Saturday, June 19, 2010

Amazing May 14

Friedrich Nietzsche

Nietzsche is a profound philosopher whom it is initially difficult to get one’s head around, but as with all philosophers, or indeed any author of any discipline worth reading, he is worth struggling with. I have been struggling with his writings for years and still find the struggle worth it. When I come across the likes of Rollo May who has a particular take on Nietzsche I am delighted because I will get more insights into one of my favourite philosophers.

Be aware of Detractors and Despisers:

Oftentimes I hear such phrases as, “sure Nietzsche was mad - a raving lunatic,” etc. Such comments are not worthy wasting our time with them even. However, for several sentences I now wish to reply to such dismissive, superficial and essentially ignorant comments. Firstly, any of you who are readers of these posts will know that sanity and insanity are indeed hard to define. Who is drawing the demarcation lines? Who indeed is telling the truth? Who is lying? Who defines madness anyway? Philosophers and indeed scientists cannot agree even to what the mind is essentially? If we cannot decide what the human mind is, how can we decide the real nature of sanity and insanity? History is written by the victors. Sanity is defined by those in power. So you see, things are not really as they appear.

That is why R.D.Laing and other brave psychiatrists who questioned and who continue to question accepted truths are always to be thanked, and indeed trusted as they want us, their readers and their patients to question these truths with them. Nietzsche, like Kierkegaard before him was a leader, indeed a pioneer of questioning truths that were too easily accepted. Likewise, many great scholars have suffered from depression, either uni-polar or bi-polar and even from schizophrenia. The phrase “great minds and madness” is very close to the truth of things really. It is beyond my purposes here to follow up this thread of thought, but anyone who wishes could follow it up on Google. Now back to Nietzsche.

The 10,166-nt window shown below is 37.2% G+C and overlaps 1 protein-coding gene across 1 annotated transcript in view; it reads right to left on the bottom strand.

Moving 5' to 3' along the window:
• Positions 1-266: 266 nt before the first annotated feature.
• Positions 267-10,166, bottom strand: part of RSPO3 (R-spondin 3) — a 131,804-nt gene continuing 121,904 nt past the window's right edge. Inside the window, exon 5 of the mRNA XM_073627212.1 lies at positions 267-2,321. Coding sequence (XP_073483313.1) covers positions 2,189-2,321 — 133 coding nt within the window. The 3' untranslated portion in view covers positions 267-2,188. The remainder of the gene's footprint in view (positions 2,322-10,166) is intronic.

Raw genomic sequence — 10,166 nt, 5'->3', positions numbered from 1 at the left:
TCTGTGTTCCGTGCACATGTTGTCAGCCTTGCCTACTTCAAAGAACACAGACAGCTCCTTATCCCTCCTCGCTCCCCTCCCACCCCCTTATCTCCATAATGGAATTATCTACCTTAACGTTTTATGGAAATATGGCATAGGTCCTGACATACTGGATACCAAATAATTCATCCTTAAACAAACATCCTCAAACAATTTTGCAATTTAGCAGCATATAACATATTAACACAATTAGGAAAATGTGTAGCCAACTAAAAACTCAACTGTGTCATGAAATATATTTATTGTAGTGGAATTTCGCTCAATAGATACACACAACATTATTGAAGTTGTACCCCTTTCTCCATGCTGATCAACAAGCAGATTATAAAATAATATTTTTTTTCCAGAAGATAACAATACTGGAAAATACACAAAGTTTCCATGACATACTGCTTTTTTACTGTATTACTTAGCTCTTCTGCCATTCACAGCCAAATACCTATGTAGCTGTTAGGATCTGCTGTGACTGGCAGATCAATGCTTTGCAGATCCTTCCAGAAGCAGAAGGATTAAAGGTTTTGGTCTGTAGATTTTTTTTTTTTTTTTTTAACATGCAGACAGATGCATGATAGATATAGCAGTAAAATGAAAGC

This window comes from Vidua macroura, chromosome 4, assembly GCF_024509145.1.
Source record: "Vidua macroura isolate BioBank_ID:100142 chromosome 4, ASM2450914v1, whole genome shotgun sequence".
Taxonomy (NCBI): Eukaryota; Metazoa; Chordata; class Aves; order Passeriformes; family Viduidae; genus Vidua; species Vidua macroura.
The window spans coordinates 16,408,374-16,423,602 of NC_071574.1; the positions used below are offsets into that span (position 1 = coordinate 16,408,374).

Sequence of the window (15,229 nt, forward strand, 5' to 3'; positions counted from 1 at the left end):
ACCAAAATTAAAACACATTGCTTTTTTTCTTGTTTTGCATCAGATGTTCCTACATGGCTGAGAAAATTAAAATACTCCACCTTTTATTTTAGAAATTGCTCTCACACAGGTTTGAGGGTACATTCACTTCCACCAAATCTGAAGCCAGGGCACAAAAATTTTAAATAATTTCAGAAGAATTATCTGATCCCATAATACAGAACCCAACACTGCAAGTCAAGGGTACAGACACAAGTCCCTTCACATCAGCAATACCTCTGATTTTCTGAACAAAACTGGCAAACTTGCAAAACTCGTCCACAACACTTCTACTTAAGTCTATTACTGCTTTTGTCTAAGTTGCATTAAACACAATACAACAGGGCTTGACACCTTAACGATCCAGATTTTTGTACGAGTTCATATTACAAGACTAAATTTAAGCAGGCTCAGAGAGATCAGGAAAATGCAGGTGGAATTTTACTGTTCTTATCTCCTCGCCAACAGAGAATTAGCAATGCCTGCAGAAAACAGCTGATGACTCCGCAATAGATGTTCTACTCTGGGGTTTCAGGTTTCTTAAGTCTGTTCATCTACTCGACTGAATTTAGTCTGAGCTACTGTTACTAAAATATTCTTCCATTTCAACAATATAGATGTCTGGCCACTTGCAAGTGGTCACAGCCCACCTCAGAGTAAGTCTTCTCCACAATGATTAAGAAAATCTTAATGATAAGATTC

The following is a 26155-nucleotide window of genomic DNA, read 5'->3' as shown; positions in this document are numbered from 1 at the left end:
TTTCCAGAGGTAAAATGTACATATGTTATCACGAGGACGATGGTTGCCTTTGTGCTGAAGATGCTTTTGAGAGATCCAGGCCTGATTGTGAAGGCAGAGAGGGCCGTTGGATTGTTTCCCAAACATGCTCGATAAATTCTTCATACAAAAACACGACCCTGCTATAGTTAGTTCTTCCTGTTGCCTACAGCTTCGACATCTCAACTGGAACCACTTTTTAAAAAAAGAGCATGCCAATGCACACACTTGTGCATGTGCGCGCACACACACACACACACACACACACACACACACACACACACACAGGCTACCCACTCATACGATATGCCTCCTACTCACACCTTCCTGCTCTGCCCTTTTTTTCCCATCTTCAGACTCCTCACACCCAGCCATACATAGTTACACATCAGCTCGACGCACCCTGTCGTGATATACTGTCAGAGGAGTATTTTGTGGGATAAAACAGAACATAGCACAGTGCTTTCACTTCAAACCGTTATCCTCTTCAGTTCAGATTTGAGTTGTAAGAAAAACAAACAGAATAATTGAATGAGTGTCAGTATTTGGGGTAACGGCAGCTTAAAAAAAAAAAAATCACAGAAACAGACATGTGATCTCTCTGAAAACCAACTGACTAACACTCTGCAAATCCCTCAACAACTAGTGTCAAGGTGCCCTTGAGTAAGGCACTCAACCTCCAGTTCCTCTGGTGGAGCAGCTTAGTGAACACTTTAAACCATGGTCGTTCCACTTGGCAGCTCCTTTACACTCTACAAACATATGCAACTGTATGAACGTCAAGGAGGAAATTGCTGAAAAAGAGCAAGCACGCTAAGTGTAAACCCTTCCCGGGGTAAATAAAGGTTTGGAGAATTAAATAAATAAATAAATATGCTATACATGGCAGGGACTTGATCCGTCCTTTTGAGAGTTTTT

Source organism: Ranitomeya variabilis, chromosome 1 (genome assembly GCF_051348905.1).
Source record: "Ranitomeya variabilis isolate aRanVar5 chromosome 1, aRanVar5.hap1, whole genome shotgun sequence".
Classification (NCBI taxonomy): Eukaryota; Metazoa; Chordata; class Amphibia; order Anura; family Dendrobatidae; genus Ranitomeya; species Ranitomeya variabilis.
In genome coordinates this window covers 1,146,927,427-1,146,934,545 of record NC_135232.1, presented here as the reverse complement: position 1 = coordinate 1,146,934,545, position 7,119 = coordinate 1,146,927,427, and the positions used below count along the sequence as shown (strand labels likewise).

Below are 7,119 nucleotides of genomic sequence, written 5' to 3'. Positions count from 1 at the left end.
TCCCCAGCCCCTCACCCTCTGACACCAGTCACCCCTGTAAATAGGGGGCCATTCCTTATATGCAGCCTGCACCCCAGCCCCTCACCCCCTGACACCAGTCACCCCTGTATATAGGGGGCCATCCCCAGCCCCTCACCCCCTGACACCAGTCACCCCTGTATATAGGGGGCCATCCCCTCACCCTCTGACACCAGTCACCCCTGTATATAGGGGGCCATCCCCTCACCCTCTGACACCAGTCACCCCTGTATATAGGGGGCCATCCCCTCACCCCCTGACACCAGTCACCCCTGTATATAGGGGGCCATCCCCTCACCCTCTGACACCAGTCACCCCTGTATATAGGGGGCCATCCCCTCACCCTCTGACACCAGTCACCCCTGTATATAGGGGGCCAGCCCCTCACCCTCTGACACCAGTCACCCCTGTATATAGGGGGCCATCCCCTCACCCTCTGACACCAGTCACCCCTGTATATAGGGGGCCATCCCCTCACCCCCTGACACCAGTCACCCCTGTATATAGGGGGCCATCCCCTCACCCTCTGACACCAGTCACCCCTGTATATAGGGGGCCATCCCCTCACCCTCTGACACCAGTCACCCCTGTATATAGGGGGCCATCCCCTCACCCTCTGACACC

Friedrich Nietzsche (1844-1900)

Nietzsche died on the cusp of the twentieth century, the very year Freud published his great Interpretation of dreams. The following are the seminal points May mentions:

(i) Like Kierkegaard before him, Nietzsche was a human being in crisis. Once again both were anti-conformist, and wrote from the deepest agonies of anxiety, despair and isolation. They could speak from an immediate personal knowledge of ultimate psychological crises.

(ii) Like Kierkegaard again he accurately divined the psychological and spiritual state of Western society at his particular time.

(iii) Again neither of these great thinkers was anti-rational. Nietzsche attacked what he called “mere reason.” He wanted to find the ground that supported reason and unreason, the rational and the irrational.

(iv) Nietzsche believed he had to be a good psychologist to be a good philosopher. He used himself as his guinea pig and engaged in a deep exploration of his own self. In Beyond Good and Evil he argued “that psychology should be recognised again as the queen of the sciences, for whose service and preparation the other sciences exist. For psychology is now again the path to the fundamental problems.” (Quoted ibid., p. 75)

(v) Nietzsche was no nihilist or the enemy of religion or morality, or indeed the enemy of anything else for that matter. It is just that he wanted humanity to go below the superficial and sterile cultural values it then promoted as ultimate ones. So his concepts are designed to wake slumbering society up, to become more self-aware and more self-conscious. His concepts of “superman” and “the will to power”, May argues, are endeavours to rediscover some fibre and some strength in the soul of contemporary humankind.

(vi) Nietzsche held that one should experiment on all truth not just in the laboratory, but in one’s own experience. He believed strongly that every truth should be faced with the question, “Can one live it?” As a colleague of mine used to put it, “in the end it’s all about whether you can live with yourself or not.” There’s a lot of truth in that, if you pardon the obviously awkward pun. This explains, May rightly argues, “error is cowardice.”